Depression, Graphed

A while ago, I cam across a two-part series of drawings which discussed depression (Part I & Part II). I related to a lot of the themes Allie Brosh depicted from her own struggles with depression. I got really excited when I found her book.

It’s amazing how simple drawings can relate such a broad range of feelings. Words often get in the way of communicating, especially about something as personal and subjective as depression.

Over the past few months of therapy, I’ve gained a better picture of my own depression, and I want to record these insights. Maybe someone else will find them useful or informative, but mainly this post is so I can understand myself better.

I was pretty low earlier this year, due to a bunch of problems that seemed to gang up on me all at once. Concerned, my wife made me an appointment with a therapist late in May. This would be the first talk therapy I’d have done since 2010.

Things started to improve. Slowly, but noticeably.

A few weeks ago, I decided to record my sustained progress somewhere – in case I ever needed proof that things can improve. Things like that can really help when I feel hopeless. This is kind of like a quantified self(-esteem). I can’t manage what I don’t measure.

Before going to bed, I’d record how my day went on a calendar. Good days got smily faces and bad days got frowny ones. There’s a lot you can express in a smily face, so I could convey subtlety.

End of September

My calendar got thinking about graphing depression, and how it’s not nearly as straight-forward as I thought.

So after a few weeks of therapy, things were looking pretty good. I was doing a lot better – my mood had improved a tonne.

Initial improvement

Then I kept getting better. Things kept improving, my mood got more stable, I started socializing with friends again – an overall improvement.

Subsequent improvement

Super cool, eh?

The thing is, this really put my initial improvement in perspective.

Initial improvement, in perspective

A few things came to mind. First, the original improvement felt a lot smaller. Even though it was difficult and even though it took a lot of effort, somehow that initial upswing just didn’t seem as significant. It made me a bit sad, but then I realized that this sadness was irrational (recognizing and dismissing irrational, automatic thoughts has been an important part of my treatment).

Second, it made me realize that as good as I feel now, I still have a long ways to go. To be honest, I feel a bit intimidated. But I recognize that any progress is difficult, and getting as far as I have is proof that I can keep going.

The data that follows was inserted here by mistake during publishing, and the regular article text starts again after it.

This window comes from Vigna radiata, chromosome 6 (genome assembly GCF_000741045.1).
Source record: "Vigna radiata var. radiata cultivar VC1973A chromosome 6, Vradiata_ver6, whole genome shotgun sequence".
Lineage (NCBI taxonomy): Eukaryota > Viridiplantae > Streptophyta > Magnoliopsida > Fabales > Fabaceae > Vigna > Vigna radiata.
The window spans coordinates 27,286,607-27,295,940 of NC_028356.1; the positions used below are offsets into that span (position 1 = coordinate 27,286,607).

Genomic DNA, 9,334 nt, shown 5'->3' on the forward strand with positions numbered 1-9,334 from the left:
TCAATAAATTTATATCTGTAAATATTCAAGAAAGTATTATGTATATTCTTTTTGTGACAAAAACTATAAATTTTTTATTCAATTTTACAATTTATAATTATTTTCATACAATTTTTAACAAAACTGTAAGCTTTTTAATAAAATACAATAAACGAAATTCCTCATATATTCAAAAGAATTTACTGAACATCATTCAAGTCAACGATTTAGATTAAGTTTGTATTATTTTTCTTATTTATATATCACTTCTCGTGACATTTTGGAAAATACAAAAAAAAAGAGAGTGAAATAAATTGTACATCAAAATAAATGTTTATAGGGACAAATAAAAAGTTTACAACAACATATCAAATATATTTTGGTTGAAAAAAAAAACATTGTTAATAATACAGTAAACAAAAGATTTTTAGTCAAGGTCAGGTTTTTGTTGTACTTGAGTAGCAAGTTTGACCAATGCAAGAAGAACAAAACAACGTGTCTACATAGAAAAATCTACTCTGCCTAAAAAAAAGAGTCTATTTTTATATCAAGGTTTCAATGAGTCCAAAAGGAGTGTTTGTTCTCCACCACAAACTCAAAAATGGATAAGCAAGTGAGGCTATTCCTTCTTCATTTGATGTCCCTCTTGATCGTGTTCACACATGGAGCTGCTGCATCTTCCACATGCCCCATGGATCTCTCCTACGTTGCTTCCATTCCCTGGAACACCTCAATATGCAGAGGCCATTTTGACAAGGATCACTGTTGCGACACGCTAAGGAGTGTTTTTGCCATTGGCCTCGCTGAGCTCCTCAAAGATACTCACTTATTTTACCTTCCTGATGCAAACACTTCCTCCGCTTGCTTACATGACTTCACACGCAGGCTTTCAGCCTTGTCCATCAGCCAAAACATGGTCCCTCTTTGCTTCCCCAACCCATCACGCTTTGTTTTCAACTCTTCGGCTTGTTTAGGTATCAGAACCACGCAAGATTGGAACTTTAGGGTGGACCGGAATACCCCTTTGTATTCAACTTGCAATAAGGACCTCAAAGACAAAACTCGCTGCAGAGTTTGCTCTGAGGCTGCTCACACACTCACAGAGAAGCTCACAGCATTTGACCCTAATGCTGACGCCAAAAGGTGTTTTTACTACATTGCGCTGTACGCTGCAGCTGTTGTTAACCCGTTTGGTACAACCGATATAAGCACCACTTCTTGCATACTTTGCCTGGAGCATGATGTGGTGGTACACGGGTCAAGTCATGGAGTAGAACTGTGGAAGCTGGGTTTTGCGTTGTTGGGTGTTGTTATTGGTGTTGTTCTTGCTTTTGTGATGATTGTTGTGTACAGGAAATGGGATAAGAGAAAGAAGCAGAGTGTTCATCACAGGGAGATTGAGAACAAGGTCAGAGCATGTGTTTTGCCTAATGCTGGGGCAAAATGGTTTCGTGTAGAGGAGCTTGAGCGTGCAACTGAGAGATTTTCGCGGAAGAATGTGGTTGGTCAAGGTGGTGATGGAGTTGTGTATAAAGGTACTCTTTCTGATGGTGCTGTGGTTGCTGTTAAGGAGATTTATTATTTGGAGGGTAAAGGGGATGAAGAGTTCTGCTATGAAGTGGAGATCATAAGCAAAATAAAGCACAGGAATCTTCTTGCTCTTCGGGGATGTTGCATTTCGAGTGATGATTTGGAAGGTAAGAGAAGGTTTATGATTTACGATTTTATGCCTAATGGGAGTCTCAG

But there’s a problem. Those graphs are all lies. They aren’t incorrect, just incomplete.

My calendar conveyed a lot of subtlety, which a dinky little line that goes mostly in the “up” direction just can’t do. In reality, things go up and down all the time, and (hopefully) the average baseline trends upwards.

Average baseline improvement

Somedays go really well, and some days I find myself feeling just like I did before I started therapy. My baseline – my homeostatic mood – has been improving, but there are still really bad days.

Even this graph is an oversimplification. The problem stems from the idea that the vertical axis reflects an absolute measurement of “mood” – it implies that my mood can be categorized as either “good” or “bad”, or somewhere between the two.

Vertical axis is a lie

But that’s not really the case. A person’s mood is not reducible to a number line – moods are made up of a variety of feelings, all experienced at the same time.

What makes up a person's mood

I’ve learnt that depression isn’t a spike in sadness or a dip in happiness. Depression is an utter absence of feelings. It is flatness. An inability to feel anything.

Depression, graphed

I’m not sure that depression can be graphed to the same level of accuracy as heart rate or blood pressure. It’s something that is wildly unpredictable. Sometimes. Often I can see a depressive episode on the horizon. But sometimes they hit me from come out of the blue.

In Part II of her discussion on depression, Allie Brosh explains that the first feeling to return to her was hatred.

But hatred is technically a feeling, and my brain latched onto it like a child learning a new word.

[Brain throwing hate]: “I HATE SUN! I HATE PURPLE! I HATE ME!”

This last weekend – Labour Day weekend – was very flat for me. I spent most of my long weekend staring at the ceiling, sometimes a wall. I threw myself at some work on my website as a distraction, but it didn’t really help.

I’m bouncing back, but it’s slow. Last night on my way from work, all I could feel was anger. This morning on my way to work, I yelled at a taxi driver who had cut me off. He looked scared, like he was afraid I was going to open his car door and hurt him. I didn’t like that. I don’t want to be someone that people are afraid of.

There’s no takeaway here, no lesson learned or advice to give. I’m figuring this out as I go along, but I’m fortunate enough to have a family that loves me, a supportive work environment, and access to professional help.

I think I’ll keep focusing on the good feelings, on trying to get a smily face on my calendar at the end of the day.

My smiley face for today. I earned it.

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